Hospitals poised to report weak third-quarter admissions
Hospitals' upcoming earnings season is shaping up to be dominated by company-specific deals and turnaround plans rather than the usual broad industry trends.
Analysts predict that HCA Healthcare, the darling of the hospital investor community, will have outperformed its peers in the third quarter of 2018, and they're eager for updates on turnaround plans and pending deals at chains like Community Health Systems, Tenet Healthcare Corp. and Universal Health Services.
"HCA continues to deliver, with strong results for the year to date and EBITDA growth ahead of its long-term target, driven by accelerating demand in its markets and successful execution of management's strategy including ongoing investments in high-acuity service lines and expanded access points in its key markets," Frank Morgan, an analyst with RBC Capital Markets, wrote in a report previewing third-quarter earnings.
HCA, which unveils its third-quarter earnings Oct. 30, recently signed a definitive agreement to acquire six-hospital Mission Health, based in Asheville, N.C., for $1.5 billion. The deal is being reviewed by the state's attorney general. The chain also completed the purchase of 139-bed North Cypress Medical Center in Houston in September. Those deals, further improvement in HCA's other Houston-area hospitals and at Memorial Health in Savannah, Ga., and the company's solid organic performance could generate growth in earnings before interest, taxes, depreciation and amortization of nearly 8% in fiscal 2019, according to RBC Capital.
Despite Community Health Systems' progress toward selling hospitals, RBC Capital expects it will take two to three quarters before the company's refined portfolio generates a volume rebound. A consensus estimate prepared by Zacks Investment Research predicted the company's earnings per share will decline by $1 in the quarter. CHS will release earnings Nov. 7.
Looking more broadly at the sector, a survey by the investment bank Barclays found hospital admissions declined slightly by 0.5% year-over-year in the third quarter, which the bank's report said is "essentially unchanged" from a big picture perspective given previous admissions trends.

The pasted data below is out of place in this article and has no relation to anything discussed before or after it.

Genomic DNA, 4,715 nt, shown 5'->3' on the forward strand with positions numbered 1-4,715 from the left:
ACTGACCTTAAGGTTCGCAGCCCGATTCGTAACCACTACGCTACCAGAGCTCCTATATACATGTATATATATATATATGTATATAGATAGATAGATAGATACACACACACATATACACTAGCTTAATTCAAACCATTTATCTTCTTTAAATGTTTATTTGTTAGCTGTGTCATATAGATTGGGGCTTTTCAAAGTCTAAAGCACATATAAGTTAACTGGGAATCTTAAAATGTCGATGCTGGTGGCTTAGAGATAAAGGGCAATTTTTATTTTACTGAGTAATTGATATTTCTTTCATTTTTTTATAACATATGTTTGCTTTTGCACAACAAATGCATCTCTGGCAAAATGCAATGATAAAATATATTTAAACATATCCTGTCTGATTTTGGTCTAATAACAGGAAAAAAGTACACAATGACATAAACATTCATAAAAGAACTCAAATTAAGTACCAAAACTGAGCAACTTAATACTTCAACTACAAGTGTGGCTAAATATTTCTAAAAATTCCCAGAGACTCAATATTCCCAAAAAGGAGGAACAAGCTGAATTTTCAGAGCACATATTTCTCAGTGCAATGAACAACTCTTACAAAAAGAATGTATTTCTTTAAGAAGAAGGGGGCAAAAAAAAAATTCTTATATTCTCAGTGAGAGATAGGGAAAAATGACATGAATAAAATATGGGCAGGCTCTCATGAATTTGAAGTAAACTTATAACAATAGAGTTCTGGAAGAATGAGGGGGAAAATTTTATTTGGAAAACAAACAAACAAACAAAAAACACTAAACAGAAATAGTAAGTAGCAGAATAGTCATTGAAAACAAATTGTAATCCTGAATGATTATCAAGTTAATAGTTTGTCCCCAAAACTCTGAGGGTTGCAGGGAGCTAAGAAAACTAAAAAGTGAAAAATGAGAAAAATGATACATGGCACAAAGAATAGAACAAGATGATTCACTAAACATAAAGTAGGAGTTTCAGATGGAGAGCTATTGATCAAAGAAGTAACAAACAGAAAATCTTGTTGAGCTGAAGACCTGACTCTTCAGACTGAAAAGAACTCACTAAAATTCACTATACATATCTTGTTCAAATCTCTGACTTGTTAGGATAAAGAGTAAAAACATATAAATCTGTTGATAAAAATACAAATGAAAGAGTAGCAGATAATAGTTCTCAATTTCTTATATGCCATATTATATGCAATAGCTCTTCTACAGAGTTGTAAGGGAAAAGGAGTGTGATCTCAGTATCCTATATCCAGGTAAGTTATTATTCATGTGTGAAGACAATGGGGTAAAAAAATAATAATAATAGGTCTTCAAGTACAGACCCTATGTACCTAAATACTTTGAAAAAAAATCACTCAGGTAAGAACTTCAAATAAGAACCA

The Barclays survey respondents, which span 30 health systems in 18 states, expect their volumes to accelerate by 1.8% in fiscal 2019, which, the bank wrote, "would represent a notable acceleration from trends witnessed so far in 2018." There is a history of survey bias when it comes to longer-term projections, the report noted.
Barclays is betting on UHS to lead the pack with a 4% year-over-year bump in same-facility acute-care admissions, followed by HCA at 2.5%. Barclays predicts CHS, Tenet and LifePoint will see declines in that metric. UHS is scheduled to release its earnings Oct. 25.
Barclays' survey found that outpatient volumes improved 2.2% year-over-year during the third quarter, while surgeries also saw a boost: growing 0.8% year-over-year. Wages across hospitals grew 1.2% year-over-year in the third quarter, slightly below 2017's 1.5%.
Tenet's performance has been weighed down by volume pressure at the Detroit Medical Center and its Illinois hospitals, but Ana Gupte, managing director of healthcare services with Leerink Partners, doesn't expect those headwinds will affect third-quarter performance. Analysts will closely watch for an announcement on a potential sale of Tenet's revenue cycle subsidiary, Conifer, which has performed well in recent quarters. Tenet reports its earnings Nov. 5.
Gupte expects UHS will achieve its goal of 5% top-line growth on the behavioral side by year-end. The company has struggled to hire enough providers in those facilities, but its chief financial officer told Modern Healthcare in July he believes the labor market is stabilizing in some of its regions.
Leerink Partners wrote in a report that it expects hospitals' revenue per admission to grow 2.3% on average during the quarter. That metric, driven by a combination of higher prices and sicker patients, grew an average of 3.5% on a same-facility basis among investor-owned hospitals in the first quarter.
It's unclear exactly what is driving this year's higher than usual revenue per admission, Gupte said. In addition to higher prices, it may be the shifting of lower acuity patients into ambulatory surgery centers, which drives sicker patients to hospitals, Gupte said.
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